Selling a home is no small matter. In addition to the financial stakes involved, there is an avalanche of technical and legal aspects that require knowledge and experience to ensure a smooth transaction.
Given the complexity of the task, many people choose to entrust the task to a real estate broker. But which one to choose? How do you determine who is most likely to earn your trust? Based on what criteria? Let’s find out.
Certified competence and transaction protection A law governs the practice of this profession in Québec. All real estate brokers must hold a license issued by the Organisme d’autoréglementation du courtage immobilier du Québec (OACIQ). The OACIQ’s mandate is to protect the public by assessing and recognizing the broker’s technical competence, and then regulating his or her practice.
The license attests to the broker’s skills in areas such as real estate law, real estate appraisal and the drafting of contracts and documents related to real estate transactions. To obtain his or her license, the broker must hold professional liability insurance coverage protecting the consumer in the event of fault, error, negligence or omission. They are also required to subscribe to the Fonds d’indemnisation du courtage immobilier, which is designed to protect customers in the event of fraud, dishonest transaction or embezzlement on the part of the broker or agency.
Before entrusting a brokerage mandate, it is therefore important to ensure that the broker does indeed hold a valid license issued by the OACIQ. This can be verified by consulting the register of licensees on the OACIQ website, by telephone (450 462-9800 or, toll-free, 1 800 440-7170) or by e-mail (firstname.lastname@example.org). You can also ask the organization if the broker has already received a disciplinary notice.
Centris and Realtor.ca access Another interesting aspect: a broker who is a member of a real estate board can offer the widest possible showcase for a property on the market, thanks to his or her exclusive full access to the Centris.ca and Realtor.ca inter-agency systems. This gives the buyer or seller a wealth of information on any property listed by any authorized broker.
Quantity” versus “quality Once professional status has been validated, a number of other factors are likely to tip the balance in favor of one broker over another. For example, a broker’s sales statistics or strong signage presence in the district concerned can be seen as assets. So can a lower commission rate. However, these elements are not necessarily a guarantee of service quality.
For others, the protection program offered by the agency with which the broker is associated will be the determining factor in their choice. As for the importance of the agency’s reputation, commonly referred to as the “banner”, remember that brokers are self-employed and work on their own behalf.
Good service at the best possible cost Beyond these considerations, it’s of course the solid reference of someone close to you that provides the most accurate insight into the real quality of a broker’s service. Otherwise, you’ll have to do your homework. Here are some important points to discuss with the two or three brokers you will have approached as part of the selection process:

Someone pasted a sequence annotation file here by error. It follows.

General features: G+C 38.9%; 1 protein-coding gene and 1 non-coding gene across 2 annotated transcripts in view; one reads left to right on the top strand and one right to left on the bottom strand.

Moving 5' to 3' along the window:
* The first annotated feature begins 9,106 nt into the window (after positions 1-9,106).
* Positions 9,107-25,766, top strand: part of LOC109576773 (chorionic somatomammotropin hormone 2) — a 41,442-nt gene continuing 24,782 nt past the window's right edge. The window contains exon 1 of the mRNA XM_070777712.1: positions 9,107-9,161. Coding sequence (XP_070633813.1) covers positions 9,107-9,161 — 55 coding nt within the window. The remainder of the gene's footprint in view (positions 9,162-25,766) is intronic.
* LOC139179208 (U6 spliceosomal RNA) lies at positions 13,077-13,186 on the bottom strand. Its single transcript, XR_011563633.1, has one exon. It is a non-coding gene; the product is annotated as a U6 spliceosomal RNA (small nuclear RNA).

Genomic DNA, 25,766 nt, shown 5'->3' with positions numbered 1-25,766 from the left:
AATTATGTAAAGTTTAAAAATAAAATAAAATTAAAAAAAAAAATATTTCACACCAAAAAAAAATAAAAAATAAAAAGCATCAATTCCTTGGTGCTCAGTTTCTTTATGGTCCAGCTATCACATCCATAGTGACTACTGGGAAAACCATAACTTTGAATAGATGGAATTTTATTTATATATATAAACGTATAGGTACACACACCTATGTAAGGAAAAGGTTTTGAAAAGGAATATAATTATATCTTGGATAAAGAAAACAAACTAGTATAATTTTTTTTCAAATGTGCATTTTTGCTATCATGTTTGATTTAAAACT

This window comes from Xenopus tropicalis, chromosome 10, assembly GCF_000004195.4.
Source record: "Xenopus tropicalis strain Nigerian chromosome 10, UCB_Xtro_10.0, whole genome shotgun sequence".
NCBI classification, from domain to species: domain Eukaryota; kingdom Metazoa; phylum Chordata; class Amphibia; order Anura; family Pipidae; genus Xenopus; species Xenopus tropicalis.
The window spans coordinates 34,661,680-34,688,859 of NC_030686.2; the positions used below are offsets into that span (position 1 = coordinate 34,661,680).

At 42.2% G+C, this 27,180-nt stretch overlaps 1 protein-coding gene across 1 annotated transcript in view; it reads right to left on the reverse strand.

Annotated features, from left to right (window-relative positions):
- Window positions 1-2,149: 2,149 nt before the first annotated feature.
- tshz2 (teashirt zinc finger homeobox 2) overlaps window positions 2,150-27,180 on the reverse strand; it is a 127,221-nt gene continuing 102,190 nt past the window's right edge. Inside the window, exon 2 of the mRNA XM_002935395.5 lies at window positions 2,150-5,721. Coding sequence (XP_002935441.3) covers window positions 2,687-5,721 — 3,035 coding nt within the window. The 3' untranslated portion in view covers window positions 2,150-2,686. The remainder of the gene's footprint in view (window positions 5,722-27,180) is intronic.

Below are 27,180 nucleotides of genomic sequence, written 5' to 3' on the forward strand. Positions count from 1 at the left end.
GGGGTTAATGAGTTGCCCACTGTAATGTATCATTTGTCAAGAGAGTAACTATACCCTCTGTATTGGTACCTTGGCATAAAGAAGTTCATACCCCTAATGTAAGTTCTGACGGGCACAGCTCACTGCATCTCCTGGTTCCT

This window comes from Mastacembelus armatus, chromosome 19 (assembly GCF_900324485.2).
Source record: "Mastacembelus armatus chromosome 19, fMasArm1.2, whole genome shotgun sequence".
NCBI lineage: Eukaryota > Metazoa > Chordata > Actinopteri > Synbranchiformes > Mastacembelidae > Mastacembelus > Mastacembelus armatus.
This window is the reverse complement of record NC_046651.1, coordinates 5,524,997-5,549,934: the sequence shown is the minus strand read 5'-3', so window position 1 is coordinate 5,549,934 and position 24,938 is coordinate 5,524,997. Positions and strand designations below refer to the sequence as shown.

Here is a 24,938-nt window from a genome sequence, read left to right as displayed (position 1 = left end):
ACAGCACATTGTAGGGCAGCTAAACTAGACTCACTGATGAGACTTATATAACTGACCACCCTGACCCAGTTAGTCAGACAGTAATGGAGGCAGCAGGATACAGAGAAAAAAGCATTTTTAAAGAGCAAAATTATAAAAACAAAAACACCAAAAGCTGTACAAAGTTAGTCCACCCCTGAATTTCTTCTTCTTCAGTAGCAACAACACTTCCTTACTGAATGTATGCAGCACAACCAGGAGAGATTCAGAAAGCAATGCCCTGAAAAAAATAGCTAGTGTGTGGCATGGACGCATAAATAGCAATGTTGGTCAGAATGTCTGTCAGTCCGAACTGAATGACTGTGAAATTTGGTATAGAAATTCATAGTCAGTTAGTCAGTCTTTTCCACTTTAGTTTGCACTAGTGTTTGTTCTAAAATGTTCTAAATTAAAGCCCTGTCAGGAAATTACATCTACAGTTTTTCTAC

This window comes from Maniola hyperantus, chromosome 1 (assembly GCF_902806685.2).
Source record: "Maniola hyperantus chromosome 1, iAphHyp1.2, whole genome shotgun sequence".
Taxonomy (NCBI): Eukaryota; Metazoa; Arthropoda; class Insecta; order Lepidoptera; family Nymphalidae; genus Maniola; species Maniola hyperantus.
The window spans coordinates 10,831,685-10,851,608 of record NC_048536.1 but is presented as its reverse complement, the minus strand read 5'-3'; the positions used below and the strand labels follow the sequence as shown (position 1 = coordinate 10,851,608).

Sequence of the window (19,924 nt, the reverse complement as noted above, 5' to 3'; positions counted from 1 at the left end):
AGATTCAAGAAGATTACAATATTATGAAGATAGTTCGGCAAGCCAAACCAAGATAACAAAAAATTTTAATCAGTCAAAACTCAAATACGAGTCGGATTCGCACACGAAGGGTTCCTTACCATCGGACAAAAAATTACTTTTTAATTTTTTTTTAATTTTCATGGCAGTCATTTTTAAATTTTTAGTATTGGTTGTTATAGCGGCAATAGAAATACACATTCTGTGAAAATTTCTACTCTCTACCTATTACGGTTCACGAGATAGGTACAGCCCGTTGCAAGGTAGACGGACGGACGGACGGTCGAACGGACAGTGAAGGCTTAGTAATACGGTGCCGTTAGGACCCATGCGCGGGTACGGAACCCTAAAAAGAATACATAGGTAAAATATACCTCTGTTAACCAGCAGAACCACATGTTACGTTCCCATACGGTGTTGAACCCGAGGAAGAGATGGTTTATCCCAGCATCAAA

Get a detailed written description of how they do things (setting the sale price, marketing, visits and follow-up, etc.) and how they are paid (commission). On this last point, remember that there is no law, regulation or standard governing this remuneration, which generally corresponds to a percentage deducted from the transaction amount. You should also know that this commission is taxable! A broker who informs you spontaneously is acting transparently, and this can help create a climate of trust. It’s important to note that the commission rate you set should take into account the possibility of sharing the fee with a broker representing a buyer. Ask them about recent transactions they’ve completed in the same neighborhood or for the same type of property as yours. Another aspect to consider is their availability. A broker who manages a large number of brokerage contracts has great visibility. But can they assure you that they’ll have all the time they need to devote to the sale of your property (marketing, visits, etc.)? Don’t forget to discuss the terms of the brokerage contract. How long will the mandate last? One year, six months or three months? Ask the brokers you contact about their level of professional experience and their most recent training activities. Note that all holders of a real estate broker’s license must take training activities related to the exercise of the broker’s activity, enabling them to accumulate a minimum of 18 PDUs per two-year cycle. In the latter case, the OACIQ can confirm this. For any information related to real estate brokerage, please contact the OACIQ.
For the rest, keep in mind that establishing the rules of the game is only the first step. At this stage, the most important thing is still to be done: sell the house! And the best way to ensure that everything goes according to plan is to follow up with the broker. Maintain a close relationship by communicating with him or her on a regular basis to keep abreast of how the process is progressing. After all, no one could blame you for looking after your business.
Source : CAA Québec